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  Lincolnshire textile printer ink-corporates sustainability across its business

Lincolnshire textile printer ink-corporates sustainability across its business

A Lincolnshire-based textiles firm is halving its energy costs and curbing its chemical use by 70%, cementing its position as a leader in the digital textile printing industry. 

Countryside Art, which has been operating for over 40 years, has introduced a new energy efficient, state-of-the-art printing machine to help reach this target and build on its 15-year track record of green operations. 

The business is a family affair, founded by John and Margery Chapman and now run by the couple’s children Kathy and Lawrence. It produces screen-printed textiles including tea towels, tote bags, cushions and aprons for many well-known brands and attractions, with the giftware stocked in the likes of The British Museum, Kew Gardens and the Natural History Museum.  

Investing in a new, more energy-efficient printer is helping the business cut its energy costs and carbon costs by 50% and its chemical use by 70%, thanks to an innovative process that sprays pre-treatment chemicals only where the ink dots will land. However, its ecofriendly efforts don’t stop there. 

Business owners Lawrence and Kathy pride themselves on being ahead of the curve when it comes to sustainability. In 2009, they invested in 15kW of solar panels in a bid to reduce Countryside Art’s carbon emissions. This doubled in 2020 to 30kW and in 2022 an additional 34kW of solar panels were installed – these now generate around 38% of the energy consumed and, at the height of the energy crisis, were saving the business around £3,000 a month.  

Improving energy efficiency and investing in low carbon sources like solar panels has already put the business in good stead as we edge closer to the UK’s net zero by 2050 goal. However, Countryside Art has also been working on a more unusual sustainable project – at least for a textile printer.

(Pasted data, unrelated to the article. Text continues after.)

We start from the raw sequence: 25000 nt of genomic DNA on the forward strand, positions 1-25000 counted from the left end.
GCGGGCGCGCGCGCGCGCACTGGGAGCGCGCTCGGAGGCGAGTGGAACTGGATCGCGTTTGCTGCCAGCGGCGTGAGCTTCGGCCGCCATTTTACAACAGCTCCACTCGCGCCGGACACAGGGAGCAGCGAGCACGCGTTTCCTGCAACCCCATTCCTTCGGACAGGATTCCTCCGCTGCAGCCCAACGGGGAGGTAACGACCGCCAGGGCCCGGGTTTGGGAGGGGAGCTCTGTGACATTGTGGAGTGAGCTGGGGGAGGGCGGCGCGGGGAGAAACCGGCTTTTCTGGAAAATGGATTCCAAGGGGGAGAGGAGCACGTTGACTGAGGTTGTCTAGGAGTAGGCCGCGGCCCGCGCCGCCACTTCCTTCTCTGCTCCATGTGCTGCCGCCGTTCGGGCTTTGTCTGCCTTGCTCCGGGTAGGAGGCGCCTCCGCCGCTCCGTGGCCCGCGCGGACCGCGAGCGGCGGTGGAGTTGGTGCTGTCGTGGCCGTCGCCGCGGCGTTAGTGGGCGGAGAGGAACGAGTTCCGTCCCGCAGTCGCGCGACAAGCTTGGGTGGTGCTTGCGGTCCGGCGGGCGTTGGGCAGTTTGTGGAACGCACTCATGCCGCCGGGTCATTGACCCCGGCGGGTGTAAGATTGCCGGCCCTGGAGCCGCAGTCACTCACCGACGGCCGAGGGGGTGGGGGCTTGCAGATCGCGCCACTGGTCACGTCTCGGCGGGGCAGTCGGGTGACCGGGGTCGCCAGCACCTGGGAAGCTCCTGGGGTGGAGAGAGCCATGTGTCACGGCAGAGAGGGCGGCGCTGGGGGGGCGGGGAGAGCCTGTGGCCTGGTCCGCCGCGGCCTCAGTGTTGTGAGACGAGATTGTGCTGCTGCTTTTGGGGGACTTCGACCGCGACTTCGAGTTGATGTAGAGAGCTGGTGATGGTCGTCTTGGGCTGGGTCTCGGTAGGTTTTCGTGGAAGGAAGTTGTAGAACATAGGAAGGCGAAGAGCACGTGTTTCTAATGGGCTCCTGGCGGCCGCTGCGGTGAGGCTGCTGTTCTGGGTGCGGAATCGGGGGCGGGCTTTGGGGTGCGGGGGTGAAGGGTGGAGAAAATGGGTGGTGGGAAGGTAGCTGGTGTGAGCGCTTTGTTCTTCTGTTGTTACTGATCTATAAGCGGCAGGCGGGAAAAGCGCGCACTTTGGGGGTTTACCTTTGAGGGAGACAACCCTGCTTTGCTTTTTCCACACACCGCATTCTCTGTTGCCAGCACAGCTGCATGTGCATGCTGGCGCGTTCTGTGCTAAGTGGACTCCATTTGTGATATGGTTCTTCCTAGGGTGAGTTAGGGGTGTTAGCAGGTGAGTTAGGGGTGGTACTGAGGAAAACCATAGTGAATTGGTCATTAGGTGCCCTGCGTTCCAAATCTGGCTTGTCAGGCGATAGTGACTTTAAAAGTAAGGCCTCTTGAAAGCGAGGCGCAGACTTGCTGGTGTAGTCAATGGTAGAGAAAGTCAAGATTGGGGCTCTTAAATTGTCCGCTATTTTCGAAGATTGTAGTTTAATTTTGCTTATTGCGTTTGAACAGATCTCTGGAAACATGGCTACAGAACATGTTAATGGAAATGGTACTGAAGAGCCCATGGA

Following an extension built in 2019, Lawrence and Kathy decided to start a rewilding project behind the Lincolnshire factory, creating a habitat to encourage wildlife and biodiversity in the area. To date they have overseen the planting of 200 trees to encourage birds, butterflies and insects, as well as building a new pond to attract wildlife.   

This has all been made possible through the business’ long-standing relationship with Lloyds Bank. In 1996, founders John and Margery approached the bank for financing to buy machinery which would catapult Countryside Art from a kitchen table business to a leader in the digital textile printing market. This support has continued over the years, and most recently, a £58,000 Clean Growth Finance Initiative (CGFI) loan – which provides discounted lending to help firms with sustainable projects – has supported the business to purchase its new printing machine. 

Looking to the future, the siblings plan to invest in a second machine with support from Lloyds Bank, to help the business reduce its carbon footprint further and hope to generate up to 70% of their energy from low carbon sources in the next 5 years.  

Lawrence Chapman, managing director at Countryside Art, said:

“We wouldn’t be where we are today without the backing we’ve had from Lloyds Bank. The ability to support our changing needs over the years, from merchandising our printing back in 1996 to helping us on our sustainability journey in 2024, is a testament to the bank’s ability to understand and nurture a business – no matter where it is on its net zero journey. 

“Since taking over the business with Kathy, sustainability has been one of our key focus areas. I have a background in environment and sustainability so it’s something I’ve always been passionate about, and we know now more than ever the importance of investing in equipment that will help us stay competitive as we move closer to the UK’s net zero deadline. The new machine is already helping us to become more energy efficient and reduce chemical waste which will be the future of digital printing.” 

Louise Fewster, relationship manager at Lloyds Bank, said:

“It’s impressive to see the commitment Countryside Art has to its sustainability journey. The approach it’s taking to reduce its carbon footprint by investing in more energy efficient machinery and low carbon energy sources, should act as a blueprint for other manufacturing facilities on the road to net zero.  

“I look forward to working with Lawrence and Kathy to identify future opportunities to help grow the business and continue its amazing sustainability journey.” 

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